…Then [the king] sent for the servants to whom he had given the money, in order to find out what they had gained with it. The first one came and said, “Sir, your mina has earned ten more.” “Well done, my good servant!” his master replied. “Because you have been trustworthy in a very small matter, take charge of ten cities.” (Luke 19:15-17)
Recently I heard about a girl who dreams of a career in music, and feels that God has given her this as his vision of her life. But she is flunking her college music classes. Why?
One reason is because she hasn’t been buying the required text books. She says it’s to save money, but she’s actually retaking a class she flunked before because she didn’t buy the books. How does that save money?
I wonder if she might be operating with a somewhat flawed theology. If she expends any effort, it will be “in the flesh,” and won’t be according to God’s plan. If she learns music theory or invests hours in training or practicing, she’ll be taking away from God’s glory. She’s waiting in faith for her magical ship to come in, when God takes her to the heights of success, without her having done anything.
Jesus’ parable of the minas in Luke 19 addresses this. Before leaving, a king gave three servants a mina, a coin worth 100 denarii, about three months wages. One works very hard to invest it, and he earns ten more. One works moderately hard and earns five more. One hates the king and sees the mina not as an opportunity but as a chore, and he buries it. When the king returns he puts the most industrious one in charge of ten cities, and the next in charge of five cities. The last must surrender his mina, and it is given to the first, who’ll actually put it to use.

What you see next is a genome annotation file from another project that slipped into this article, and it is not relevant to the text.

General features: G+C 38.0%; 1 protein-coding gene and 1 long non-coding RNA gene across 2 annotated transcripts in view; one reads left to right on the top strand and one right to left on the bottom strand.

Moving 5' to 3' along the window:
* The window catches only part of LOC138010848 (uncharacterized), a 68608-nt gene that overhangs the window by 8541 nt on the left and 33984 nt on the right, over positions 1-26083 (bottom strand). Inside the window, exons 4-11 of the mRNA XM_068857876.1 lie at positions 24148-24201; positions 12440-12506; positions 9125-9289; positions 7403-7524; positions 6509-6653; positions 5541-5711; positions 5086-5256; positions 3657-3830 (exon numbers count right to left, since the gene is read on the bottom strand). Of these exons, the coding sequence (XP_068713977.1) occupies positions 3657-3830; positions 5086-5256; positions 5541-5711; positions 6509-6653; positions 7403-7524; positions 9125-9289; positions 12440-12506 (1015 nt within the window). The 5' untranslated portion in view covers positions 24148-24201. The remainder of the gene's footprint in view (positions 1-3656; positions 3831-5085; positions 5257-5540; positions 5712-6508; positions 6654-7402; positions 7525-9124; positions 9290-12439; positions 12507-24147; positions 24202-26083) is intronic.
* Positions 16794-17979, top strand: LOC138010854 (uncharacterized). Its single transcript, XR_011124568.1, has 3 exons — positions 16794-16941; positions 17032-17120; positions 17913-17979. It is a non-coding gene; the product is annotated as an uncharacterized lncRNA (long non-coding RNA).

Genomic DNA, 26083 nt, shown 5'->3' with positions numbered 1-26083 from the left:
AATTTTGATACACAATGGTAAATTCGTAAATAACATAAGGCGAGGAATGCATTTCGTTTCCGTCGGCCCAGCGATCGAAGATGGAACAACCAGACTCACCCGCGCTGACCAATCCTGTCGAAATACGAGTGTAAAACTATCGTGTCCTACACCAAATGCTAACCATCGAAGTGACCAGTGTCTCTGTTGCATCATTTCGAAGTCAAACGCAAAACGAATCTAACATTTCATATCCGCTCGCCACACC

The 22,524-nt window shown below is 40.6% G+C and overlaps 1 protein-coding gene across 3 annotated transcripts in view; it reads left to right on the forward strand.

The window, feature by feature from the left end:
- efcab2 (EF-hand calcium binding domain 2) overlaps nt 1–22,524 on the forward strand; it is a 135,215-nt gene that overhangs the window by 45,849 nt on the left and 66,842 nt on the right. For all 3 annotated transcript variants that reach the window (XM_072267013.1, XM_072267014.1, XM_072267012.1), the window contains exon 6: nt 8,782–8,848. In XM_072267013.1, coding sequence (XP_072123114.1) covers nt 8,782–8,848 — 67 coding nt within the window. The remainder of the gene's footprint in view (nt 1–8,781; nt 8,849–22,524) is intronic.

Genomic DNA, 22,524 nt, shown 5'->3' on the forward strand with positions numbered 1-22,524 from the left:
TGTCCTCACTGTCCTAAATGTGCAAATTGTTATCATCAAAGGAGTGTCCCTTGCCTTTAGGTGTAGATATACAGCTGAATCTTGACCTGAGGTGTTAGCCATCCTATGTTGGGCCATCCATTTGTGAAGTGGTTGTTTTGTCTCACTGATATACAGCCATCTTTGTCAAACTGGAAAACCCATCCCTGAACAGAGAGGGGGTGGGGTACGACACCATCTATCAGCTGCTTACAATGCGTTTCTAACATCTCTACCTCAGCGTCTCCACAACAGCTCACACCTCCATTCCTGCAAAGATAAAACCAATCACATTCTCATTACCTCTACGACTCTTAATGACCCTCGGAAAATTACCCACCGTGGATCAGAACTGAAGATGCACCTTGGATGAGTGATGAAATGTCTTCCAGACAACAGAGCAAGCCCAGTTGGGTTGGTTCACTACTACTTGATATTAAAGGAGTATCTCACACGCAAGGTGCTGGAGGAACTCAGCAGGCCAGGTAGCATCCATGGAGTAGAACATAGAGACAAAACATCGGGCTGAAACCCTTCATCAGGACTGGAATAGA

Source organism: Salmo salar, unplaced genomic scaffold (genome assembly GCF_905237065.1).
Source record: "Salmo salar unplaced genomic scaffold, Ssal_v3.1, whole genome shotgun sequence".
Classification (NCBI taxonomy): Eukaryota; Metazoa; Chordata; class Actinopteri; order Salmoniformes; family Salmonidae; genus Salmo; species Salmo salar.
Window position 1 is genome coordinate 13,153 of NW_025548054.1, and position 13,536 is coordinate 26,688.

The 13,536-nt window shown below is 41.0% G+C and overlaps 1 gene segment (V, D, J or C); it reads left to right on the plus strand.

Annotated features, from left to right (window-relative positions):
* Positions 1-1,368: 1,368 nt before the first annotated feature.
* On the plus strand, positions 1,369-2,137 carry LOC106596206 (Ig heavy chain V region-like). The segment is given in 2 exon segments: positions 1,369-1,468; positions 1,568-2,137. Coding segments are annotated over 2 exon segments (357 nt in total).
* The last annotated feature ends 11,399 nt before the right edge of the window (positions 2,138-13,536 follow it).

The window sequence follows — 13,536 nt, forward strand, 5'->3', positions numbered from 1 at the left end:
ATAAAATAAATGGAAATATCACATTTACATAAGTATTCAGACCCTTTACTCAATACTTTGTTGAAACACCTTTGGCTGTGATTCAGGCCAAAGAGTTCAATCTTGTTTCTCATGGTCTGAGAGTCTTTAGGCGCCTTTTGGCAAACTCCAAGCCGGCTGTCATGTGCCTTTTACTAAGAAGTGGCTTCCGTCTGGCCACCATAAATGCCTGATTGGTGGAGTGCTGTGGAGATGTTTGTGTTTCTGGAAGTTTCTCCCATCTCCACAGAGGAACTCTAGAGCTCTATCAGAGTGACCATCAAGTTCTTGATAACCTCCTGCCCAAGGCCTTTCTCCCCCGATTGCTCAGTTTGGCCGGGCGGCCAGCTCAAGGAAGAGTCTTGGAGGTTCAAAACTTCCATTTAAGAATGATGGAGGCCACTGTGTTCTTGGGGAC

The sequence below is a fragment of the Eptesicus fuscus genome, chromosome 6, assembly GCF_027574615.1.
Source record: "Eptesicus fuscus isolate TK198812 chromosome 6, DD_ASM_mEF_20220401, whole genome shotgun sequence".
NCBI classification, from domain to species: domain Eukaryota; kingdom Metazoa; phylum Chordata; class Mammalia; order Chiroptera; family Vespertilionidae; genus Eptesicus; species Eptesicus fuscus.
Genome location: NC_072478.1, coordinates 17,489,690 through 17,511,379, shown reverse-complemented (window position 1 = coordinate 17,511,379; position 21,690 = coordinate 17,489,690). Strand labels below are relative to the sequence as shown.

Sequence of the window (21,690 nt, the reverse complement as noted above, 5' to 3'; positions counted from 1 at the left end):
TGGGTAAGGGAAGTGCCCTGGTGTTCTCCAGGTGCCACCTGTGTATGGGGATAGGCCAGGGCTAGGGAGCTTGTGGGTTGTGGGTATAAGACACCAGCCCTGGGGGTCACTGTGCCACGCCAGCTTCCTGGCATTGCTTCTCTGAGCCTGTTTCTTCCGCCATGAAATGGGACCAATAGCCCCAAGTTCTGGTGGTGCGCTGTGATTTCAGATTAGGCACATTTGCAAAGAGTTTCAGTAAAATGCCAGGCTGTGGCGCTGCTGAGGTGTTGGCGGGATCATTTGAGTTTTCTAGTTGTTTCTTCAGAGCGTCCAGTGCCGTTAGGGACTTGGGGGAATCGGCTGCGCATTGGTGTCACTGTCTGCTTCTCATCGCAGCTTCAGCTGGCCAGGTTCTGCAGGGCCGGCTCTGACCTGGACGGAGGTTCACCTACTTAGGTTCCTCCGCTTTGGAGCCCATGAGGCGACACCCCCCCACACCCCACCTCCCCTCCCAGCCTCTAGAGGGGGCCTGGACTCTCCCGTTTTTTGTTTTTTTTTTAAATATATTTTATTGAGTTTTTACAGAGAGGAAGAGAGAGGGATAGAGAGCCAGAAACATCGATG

When God gives us something to do with our lives, it’s like a mina. We can hit the ground running with what we’ve been given, or we can do a halfhearted job. Or we can assume that God is evil and he’s giving us a terrible burden, and bury our gifts. The effort that we expend to reach God’s goals for us, he will magnify a million times over. But we actually must do our part! Investing our time to refine a skill that God has given us does not rob God of his glory, it submits to his will.
It strikes me that actually God is being kind towards the servants in what he gives them. The industrious servant will enjoy his position in charge of ten cities, but the halfhearted one would find the task of running ten cities to be too much. Five cities is plenty for the effort that he’s willing to expend.
As for the servant who didn’t want to do anything with the simple task of investing a mina, he certainly won’t want to deal with the burden of running a city. So in a sense, he even gets what he most desires.
It’s like the king was giving his servants a little taste of a bigger gift and responsibility, to see if they really wanted it. In the same way, the music major who refuses to do her homework now probably won’t enjoy the hours of practice and preparation that a career in music requires.
In the world to come, there will be good things to do, and Jesus speaks about a reward for those who have served him. Doesn’t that make you want to get to work?